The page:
There’s nothing trickier than trying to talk about personal belief. Add on top of that trying to talk about personal belief with a very smart atheist. But I had some things to say. And wasn’t that the whole point, really? To opt back in? To form — if not an opinion — a set of feelings and instincts by which to live?

“I would say yes.” I took a leap. “I believe in God more than I did a couple of years ago. But not the God of my childhood. Not a God who keeps score, and decides whether or not to inscribe me — or anybody else — in the book of life.”

“So what exactly do you believe, then?” She sipped her tea and waited for a better answer. I wanted to tell her that exactly and believe don’t belong in the same sentence.

“I believe that there is something connecting us,” I said. “Something that was here before we got here and will still be here after we’re gone. I’ve begun to believe that all of our consciousnesses are bound up in that greater consciousness.”

I looked at my friend for any sign of ridicule, but saw none. She was nodding.

“An animating presence,” she said.

That was as good a word as any: presence. As in the opposite of absence. By training my thoughts and daily actions in the direction of an open-minded inquiry, what had emerged was a powerful sense of presence. It couldn’t be touched, or apprehended, but nonetheless, when I released the hold of my mind and all its swirling stories, this was what I felt. Something — rather than nothing. While sitting in meditation or practicing yoga, the paradox was increasingly clear to me: emptiness led to fullness, nonthought to greater understanding.

[…]

I thought of Sylvia Boorstein’s elegant phrase: complicated with it. We were complicated by our history, by the religion of our ancestors. There was beauty and wisdom and even solace in that. I no longer felt that I had to embrace it all — nor did I feel that I had to run away. I could take the bits and pieces that made sense to me, and incorporate them into the larger patchwork of our lives.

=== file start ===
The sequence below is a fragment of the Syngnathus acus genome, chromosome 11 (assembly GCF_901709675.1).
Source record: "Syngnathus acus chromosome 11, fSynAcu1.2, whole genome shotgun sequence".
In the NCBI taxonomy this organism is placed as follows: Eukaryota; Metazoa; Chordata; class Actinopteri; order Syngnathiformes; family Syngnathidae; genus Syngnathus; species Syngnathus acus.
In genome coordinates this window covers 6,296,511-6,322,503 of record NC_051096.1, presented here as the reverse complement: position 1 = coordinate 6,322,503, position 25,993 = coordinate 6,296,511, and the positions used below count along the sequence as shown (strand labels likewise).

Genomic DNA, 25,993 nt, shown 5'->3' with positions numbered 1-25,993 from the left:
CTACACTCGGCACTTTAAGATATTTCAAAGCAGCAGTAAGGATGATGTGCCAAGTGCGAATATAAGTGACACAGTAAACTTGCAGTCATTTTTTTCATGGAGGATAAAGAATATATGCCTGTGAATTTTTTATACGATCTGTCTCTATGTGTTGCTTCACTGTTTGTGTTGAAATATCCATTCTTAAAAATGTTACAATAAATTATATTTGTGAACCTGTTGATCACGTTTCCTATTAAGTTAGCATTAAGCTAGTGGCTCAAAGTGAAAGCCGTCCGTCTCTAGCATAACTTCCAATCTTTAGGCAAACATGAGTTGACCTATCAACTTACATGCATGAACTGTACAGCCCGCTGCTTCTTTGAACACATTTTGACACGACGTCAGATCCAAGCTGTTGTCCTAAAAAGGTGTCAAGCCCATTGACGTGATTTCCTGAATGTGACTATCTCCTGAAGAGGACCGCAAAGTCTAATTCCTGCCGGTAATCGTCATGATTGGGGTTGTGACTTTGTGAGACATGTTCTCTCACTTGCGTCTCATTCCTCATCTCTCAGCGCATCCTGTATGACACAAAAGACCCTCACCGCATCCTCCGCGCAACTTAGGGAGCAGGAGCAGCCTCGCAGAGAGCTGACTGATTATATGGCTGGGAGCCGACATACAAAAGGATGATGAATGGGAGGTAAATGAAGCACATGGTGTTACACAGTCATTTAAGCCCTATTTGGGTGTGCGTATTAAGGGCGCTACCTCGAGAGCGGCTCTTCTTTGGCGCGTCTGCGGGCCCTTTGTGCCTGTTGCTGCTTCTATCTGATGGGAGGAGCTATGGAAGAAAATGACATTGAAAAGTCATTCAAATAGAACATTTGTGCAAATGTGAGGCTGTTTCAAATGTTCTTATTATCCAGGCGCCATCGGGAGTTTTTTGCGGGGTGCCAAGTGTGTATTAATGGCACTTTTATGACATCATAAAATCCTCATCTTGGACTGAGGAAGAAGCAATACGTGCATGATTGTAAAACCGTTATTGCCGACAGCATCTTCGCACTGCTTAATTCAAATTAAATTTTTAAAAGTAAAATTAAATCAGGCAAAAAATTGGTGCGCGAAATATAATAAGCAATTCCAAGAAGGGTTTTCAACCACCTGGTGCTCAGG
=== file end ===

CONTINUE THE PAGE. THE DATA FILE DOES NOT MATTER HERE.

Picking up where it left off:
Devotion is a beautiful and deeply gratifying read in its entirety. Complement it with Shapiro on vulnerability and how to live with presence and why creative work requires leaping into the unknown, then revisit neuroscientist Sam Harris on cultivating nonreligious spirituality and Alan Lightman on finding transcendence in everyday life.

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27 MAY, 2015

The Art of Science Communication: William Zinsser on How to Write Well About Science

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How to master the inverse pyramid of transmuting information into wisdom.

I have always considered writing a way of organizing reality — of organizing one’s own mind and, in recording that process, decluttering the reader’s understanding of some subtle or staggering aspect of the world.

Few writers have articulated the philosophies and practicalities behind this artful organization with more clarity and conviction than William Zinsser (October 7, 1922–May 12, 2015) in his 1976 classic On Writing Well: An Informal Guide to Writing Nonfiction (public library) — a masterwork partway, in both time and tenor, between E.B. White’s vintage bible The Elements of Style and psycholinguist Steven Pinker’s contemporary counterpart The Sense of Style.

William Zissner (Photograph: Damon Winter / The New York Times)

With the hindsight of three decades, Zinsser — who had written the book in the early 1970s with nothing but “a dangling lightbulb, an Underwood standard typewriter, a ream of yellow copy paper and a wire wastebasket” — reflects in the preface to the 30th anniversary edition:

Computers have replaced the typewriter, the delete key has replaced the wastebasket, and various other keys insert, move and rearrange whole chunks of text. But nothing has replaced the writer. He or she is still stuck with the same old job of saying something that other people will want to read.

But Zinsser points out that while the job of the writer may have gotten easier as the computer became “an everyday tool for people who had never thought of themselves as writers,” the task of the writer — that ability to say something which “other people will want to read” — has gotten, in many ways, harder:

Any invention that reduces the fear of writing is up there with air-conditioning and the lightbulb. But, as always, there’s a catch. Nobody told all the new computer writers that the essence of writing is rewriting. Just because they’re writing fluently doesn’t mean they’re writing well.

[…]